QUITE a few things stood out to me while doing this week’s quota of writing. Many things worth writing about, worth mulling over and pontificating on.
The thing about having a breadth of options is that there is the time involved. The time it takes to choose. And with this week, I found myself unable to make that choice, no matter how much time I took to mull over my options for this column.
Ought I have written about delicadeza, as the mayor finds himself embroiled in scandal? Maybe it was more appropriate to have written about how the council is now seeking to make BIMP not mandatory, as should be. Perhaps I could have dug deeper into matters such as these.
But I think it is worth writing about the process of thinking about what to write about. The decision-making process is always something worth breaking down consciously. I try to think of things when possible, to analyze moves in order to reach the best outcome.
This piece is not about that. It’s about the exact opposite.
Overthinking to the point of paralysis is not exactly an uncommon scenario. The bigger the decision to make, the easier it is to fall into the trap of analyzing every nuance of it.
And yet at many points, we find ourselves doing the same thing for matters which do not deserve such marked attention. Each choice is made with a certain weight to it, that which we deem appropriate for the matter at hand.
While appropriate for major decisions, it must be remembered that in the end, a choice must be made. We do not have the luxury of pause, not forever.
With people such as myself, plagued by mental illness and bothered by anxieties over the smallest things without significance, it is worth remembering that breaking the cycle of overthinking is a conscious effort.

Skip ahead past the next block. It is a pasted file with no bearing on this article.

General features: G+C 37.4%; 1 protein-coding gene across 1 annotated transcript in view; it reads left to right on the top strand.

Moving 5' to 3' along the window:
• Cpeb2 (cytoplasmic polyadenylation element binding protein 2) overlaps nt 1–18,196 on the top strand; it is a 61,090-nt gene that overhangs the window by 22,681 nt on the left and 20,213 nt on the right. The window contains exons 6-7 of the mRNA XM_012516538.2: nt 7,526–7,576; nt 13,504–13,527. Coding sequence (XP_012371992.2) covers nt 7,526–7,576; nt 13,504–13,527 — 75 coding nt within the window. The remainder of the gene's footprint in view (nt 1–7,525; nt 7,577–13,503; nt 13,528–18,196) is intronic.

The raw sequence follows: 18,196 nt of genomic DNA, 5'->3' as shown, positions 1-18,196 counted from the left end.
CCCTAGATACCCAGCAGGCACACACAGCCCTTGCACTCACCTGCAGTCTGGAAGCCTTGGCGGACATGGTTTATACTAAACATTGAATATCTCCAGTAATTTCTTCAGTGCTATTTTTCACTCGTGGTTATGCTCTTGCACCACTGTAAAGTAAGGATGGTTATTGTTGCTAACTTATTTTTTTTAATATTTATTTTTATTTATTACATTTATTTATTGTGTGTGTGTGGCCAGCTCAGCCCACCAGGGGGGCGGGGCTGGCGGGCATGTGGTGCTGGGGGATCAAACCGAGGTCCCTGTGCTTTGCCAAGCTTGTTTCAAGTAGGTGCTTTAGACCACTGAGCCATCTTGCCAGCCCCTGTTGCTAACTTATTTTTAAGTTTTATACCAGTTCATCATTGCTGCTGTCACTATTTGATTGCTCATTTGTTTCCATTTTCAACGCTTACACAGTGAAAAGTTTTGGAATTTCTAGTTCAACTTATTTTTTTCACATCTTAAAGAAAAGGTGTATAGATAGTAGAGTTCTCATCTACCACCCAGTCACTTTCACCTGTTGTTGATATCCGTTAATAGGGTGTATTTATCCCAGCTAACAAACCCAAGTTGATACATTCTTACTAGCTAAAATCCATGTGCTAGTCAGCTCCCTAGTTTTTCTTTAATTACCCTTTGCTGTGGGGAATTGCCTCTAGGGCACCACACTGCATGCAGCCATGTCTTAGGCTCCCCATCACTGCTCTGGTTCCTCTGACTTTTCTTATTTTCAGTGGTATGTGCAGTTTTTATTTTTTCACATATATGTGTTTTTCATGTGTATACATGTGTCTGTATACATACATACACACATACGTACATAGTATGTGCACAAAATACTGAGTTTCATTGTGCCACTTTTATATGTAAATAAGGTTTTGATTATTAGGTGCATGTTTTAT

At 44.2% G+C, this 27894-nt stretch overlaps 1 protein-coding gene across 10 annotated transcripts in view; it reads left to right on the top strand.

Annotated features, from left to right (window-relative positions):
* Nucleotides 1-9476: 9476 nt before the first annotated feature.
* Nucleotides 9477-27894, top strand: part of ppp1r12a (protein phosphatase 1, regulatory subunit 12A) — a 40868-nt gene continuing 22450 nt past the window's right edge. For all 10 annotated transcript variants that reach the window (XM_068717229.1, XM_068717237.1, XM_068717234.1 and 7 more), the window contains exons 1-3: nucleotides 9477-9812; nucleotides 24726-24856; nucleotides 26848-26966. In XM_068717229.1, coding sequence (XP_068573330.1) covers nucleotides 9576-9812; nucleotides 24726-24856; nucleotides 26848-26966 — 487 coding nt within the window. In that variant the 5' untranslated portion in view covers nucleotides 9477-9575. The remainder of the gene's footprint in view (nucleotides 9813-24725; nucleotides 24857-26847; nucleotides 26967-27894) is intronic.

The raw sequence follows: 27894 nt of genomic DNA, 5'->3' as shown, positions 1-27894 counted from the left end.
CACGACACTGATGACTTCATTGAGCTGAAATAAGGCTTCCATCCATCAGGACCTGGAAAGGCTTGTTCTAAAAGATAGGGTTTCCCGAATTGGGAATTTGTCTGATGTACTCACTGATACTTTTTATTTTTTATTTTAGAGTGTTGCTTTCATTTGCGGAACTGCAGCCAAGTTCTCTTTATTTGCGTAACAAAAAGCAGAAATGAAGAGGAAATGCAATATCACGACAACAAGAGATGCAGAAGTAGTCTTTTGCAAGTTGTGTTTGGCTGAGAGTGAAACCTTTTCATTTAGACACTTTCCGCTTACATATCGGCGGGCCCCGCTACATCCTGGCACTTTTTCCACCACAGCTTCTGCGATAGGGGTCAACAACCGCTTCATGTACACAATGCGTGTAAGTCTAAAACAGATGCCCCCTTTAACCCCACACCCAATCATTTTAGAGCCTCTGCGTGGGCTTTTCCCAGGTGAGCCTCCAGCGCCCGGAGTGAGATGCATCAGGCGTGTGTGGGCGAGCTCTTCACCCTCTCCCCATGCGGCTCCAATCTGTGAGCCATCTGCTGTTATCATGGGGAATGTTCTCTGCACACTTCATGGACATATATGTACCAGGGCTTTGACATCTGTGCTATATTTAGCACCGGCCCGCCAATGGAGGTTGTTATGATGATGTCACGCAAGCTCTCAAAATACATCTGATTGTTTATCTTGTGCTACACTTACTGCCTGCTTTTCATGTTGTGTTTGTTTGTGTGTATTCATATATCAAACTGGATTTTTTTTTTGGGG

This effort can take many forms. I personally find that time is the best aid for digesting such indecision. I wrote in the past of the need to take some distance and space away from the task at hand, and now that time has passed after personal events that caused me no end of anguish, I attest to this method more than ever before.
The desire to have control over the events in our lives is perfectly normal. And yet, just because it is normal does not mean it must be entertained. There are many bad things that are perfectly normal in today’s society, even if they should not be.
Breaking free from this desire for absolute control is absolutely crucial to ending indecision. Absolute control is only possible with perfect information, which we will never have access to. As such, it is important to know when the choice being made has been deliberated on enough, and when to act.
Too often is thinking taken for granted. Many choices are made on reflex – the small actions, the small decisions ignored. I find that it is good to form a habit of overthinking a little and deliberating more. Consciousness is an important skill to form after all.
Think more, and discover when to stop thinking.